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(Courtesy of the Newill Family)

On the trail of Newill ... Newall ... Newell ... Jimmy ... Jimmie

Author Michael R. Pitts adds some tidbits on Newill:

In 2001, Mike Pitts provided some info on James Newill for the original Newill profile that I had on the Old Corral. Mike wrote:

"He appeared on Broadway in 1944 in the musical version of RAIN called SADIE THOMPSON, and in the early 1950s he did a 10" LP for Decca records, "The Lord is My Shepherd".  "The Lord is My Shepherd" was originally recorded August 19-20, 1941, about a decade before the LP was released. The eight songs he did were originally issued in two separate series of 78s:

18243 / 28004 The 23rd Psalm/The Lord's Prayer
18244 / 28005 The Rosary/Ave Maria
18245 / 28006 Goin' Home/The Lost Chord
18246 / 28007 Beautiful Isle of Somewhere/Abide With Me
John Brooker wrote an article about Newill in a 1972 issue of Film Collectors Registry and it contains a few quotes. The writeup notes that Newill asked to leave the PRC series in order to do the Broadway show SADIE THOMPSON. There is also mention of his wife (not named) doing movies in Europe.

I have a couple of vocals by Jimmy Newell from 1933 with Abe Lyman's Orchestra and it sounds like Jim Newill to me. I also found a radio show for a Jimmy NEWALL called "Love and a Story" but there was no broadcast date mentioned.

Newill also appeared in Snader Telescription musical shorts (billed as James Newell), and these are mentioned in the Soundies book from McFarland. These were made circa 1950-1952 and were 3+ minutes in length. Snader sold these to TV stations where they were broadcast individually or several were strung together to provide 'filler' for a time slot."

Newill's Soundies

Mark Cantor is currently working on a definitive filmography of Soundies, and provides the following info on Newill:

In early 1942, Jimmy Newell was invited to participate in two soundies produced in Los Angeles by R. C. M. Productions. Stan Kenton led the orchestra in its earliest appearance on film, with eleven soundtracks recorded the week of January 5, 1942. Four of the soundies include screen appearances by the Kenton band, and three of them actually feature the band in jazz performances. The remaining utilize the band as an accompanying unit on soundtrack, with the focus of the shorts on various vocalists and dancers.

The films were filmed to playback beginning January 8 and 14, 1942, and all production was probably completed at the home of Producters Releasing Corporation (PRC). Directing the shorts was Reginald LeBorg, who would soon move to Universal where he would not only direct shorts, but also a large number of features, including entries in the "Inner Sanctum" series and The MUMMY'S GHOST (Universal, 1944).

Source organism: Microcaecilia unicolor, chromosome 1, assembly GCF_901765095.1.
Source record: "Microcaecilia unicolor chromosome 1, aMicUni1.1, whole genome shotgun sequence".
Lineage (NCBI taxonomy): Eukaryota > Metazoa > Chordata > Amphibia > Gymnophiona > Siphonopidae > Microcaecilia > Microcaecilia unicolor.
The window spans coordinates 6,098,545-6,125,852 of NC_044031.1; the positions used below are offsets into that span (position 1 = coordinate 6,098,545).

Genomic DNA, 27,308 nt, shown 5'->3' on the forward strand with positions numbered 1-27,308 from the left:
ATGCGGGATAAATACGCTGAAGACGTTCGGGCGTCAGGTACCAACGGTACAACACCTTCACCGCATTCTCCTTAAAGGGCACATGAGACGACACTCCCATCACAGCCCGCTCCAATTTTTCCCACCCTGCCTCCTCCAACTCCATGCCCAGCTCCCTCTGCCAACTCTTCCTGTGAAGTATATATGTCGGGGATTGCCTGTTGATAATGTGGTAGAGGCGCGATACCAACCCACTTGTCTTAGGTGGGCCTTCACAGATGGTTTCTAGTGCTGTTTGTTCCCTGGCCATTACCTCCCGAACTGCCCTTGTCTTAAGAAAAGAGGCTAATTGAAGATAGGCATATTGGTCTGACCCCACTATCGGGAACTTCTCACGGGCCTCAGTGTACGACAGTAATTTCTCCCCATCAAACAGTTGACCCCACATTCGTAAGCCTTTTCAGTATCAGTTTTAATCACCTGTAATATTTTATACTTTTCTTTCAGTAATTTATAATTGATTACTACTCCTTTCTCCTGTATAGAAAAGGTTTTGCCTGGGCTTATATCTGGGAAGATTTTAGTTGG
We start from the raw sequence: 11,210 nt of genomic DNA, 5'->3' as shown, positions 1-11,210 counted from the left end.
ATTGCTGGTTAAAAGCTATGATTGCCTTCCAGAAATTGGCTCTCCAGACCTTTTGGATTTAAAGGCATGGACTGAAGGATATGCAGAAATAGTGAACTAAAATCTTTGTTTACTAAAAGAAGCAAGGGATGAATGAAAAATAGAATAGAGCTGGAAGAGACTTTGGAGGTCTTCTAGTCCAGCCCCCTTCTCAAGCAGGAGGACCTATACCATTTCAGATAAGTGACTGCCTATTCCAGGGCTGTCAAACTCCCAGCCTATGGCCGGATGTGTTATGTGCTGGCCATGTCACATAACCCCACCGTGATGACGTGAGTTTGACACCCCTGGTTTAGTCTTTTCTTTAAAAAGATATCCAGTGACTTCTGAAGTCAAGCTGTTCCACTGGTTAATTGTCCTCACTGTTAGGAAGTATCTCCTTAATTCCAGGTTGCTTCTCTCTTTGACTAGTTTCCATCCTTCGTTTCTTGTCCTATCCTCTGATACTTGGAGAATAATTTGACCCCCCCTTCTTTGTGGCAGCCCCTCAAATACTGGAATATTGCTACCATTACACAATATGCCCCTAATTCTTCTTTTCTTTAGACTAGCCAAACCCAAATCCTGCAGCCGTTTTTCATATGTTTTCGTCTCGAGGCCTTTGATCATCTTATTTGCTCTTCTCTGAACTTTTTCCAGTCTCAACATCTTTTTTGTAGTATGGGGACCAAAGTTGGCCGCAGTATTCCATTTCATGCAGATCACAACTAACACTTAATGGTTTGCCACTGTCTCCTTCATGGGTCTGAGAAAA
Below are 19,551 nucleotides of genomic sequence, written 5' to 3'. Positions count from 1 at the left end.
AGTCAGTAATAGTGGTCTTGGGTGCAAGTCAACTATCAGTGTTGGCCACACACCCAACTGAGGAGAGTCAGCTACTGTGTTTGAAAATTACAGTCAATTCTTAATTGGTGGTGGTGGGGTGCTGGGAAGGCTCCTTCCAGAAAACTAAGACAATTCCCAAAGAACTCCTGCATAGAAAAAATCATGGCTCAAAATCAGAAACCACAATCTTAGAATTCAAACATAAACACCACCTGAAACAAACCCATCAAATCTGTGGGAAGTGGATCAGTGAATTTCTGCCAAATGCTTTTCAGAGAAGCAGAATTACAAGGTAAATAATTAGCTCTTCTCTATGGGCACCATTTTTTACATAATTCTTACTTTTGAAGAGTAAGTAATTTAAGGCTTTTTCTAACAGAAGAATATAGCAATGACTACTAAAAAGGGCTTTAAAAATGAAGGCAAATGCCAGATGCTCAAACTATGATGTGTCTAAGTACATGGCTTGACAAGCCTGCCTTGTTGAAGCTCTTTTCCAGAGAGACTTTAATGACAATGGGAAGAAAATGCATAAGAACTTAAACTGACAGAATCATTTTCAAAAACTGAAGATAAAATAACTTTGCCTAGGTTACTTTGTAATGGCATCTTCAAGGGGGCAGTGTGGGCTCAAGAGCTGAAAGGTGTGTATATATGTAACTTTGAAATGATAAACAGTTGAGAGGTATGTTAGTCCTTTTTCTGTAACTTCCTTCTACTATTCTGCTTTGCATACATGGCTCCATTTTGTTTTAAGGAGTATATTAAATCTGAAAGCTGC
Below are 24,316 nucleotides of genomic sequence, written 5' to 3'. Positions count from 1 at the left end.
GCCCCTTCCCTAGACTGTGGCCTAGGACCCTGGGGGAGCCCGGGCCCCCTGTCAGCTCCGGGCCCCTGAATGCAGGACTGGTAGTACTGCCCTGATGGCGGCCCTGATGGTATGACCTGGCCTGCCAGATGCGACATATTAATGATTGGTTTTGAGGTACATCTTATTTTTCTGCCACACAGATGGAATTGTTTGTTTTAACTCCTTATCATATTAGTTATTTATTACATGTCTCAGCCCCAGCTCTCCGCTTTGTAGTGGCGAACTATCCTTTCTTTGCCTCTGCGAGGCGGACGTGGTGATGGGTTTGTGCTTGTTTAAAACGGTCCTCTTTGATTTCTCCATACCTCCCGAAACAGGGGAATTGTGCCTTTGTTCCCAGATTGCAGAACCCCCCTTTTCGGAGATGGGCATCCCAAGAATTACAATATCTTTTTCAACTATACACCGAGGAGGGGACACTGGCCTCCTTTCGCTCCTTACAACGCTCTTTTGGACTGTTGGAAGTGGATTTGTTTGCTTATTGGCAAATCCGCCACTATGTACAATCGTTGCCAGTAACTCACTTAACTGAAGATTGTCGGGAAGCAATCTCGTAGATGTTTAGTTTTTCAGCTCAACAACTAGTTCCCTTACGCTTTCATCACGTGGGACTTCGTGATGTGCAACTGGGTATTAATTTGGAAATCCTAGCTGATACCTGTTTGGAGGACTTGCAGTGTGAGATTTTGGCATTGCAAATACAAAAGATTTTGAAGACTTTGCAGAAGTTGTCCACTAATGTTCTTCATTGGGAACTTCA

Jimmy Newell appears in two of the soundies that feature non-Kenton performers, "Moonlight Masquerade" and "Angels of Mercy". While the Kenton band can be seen in the background of "Moonlight Masquerade", it is Newell's vocal that is the centerpiece of the "song story" by Jack Lawrence and 'Toots' Camarata. Following his vocal chorus, we are treated to a dance routine by Tut Mace.

"Angels of Mercy", an Irving Berlin composition, once again features Jimmy Newell as vocalist, although he is joined here by The Neely Trio (Phil Neely, Henry Kruse, and Gil Merschon).

The Renfrew TV series

I remember reading about the Renfrew TV series and I also recalled that Newill was the star. On the left is a late 1952 clipping/ad from an unidentified tradepaper which mentions the availability of 13 half-hour Renfrew TV programs and to contact the Alexander brothers.

Max and Art Alexander were the bosses of Poverty Row film companies named Beacon ... then Normandy ... and finally, Colony Pictures, and in the 1930s, they churned out westerns starring Guinn 'Big Boy' Williams, Rex Bell and Ken Maynard. In the 1940s, the Alexander brothers were at Producers Releasing Corporation (PRC) where Art produced some of the Texas Rangers films.

In John Brooker's 1972 article in Film Collectors Registry, Newill mentioned his involvement in the TV show: "My appearance had changed very little at that time and our new footage fitted in OK with the old, but the producers spoiled the show's chances of big success by cutting every corner possible. I was part owner of the series, but I later sold my interest back to the producers, bought a ranch in the mountains and literally took to the woods."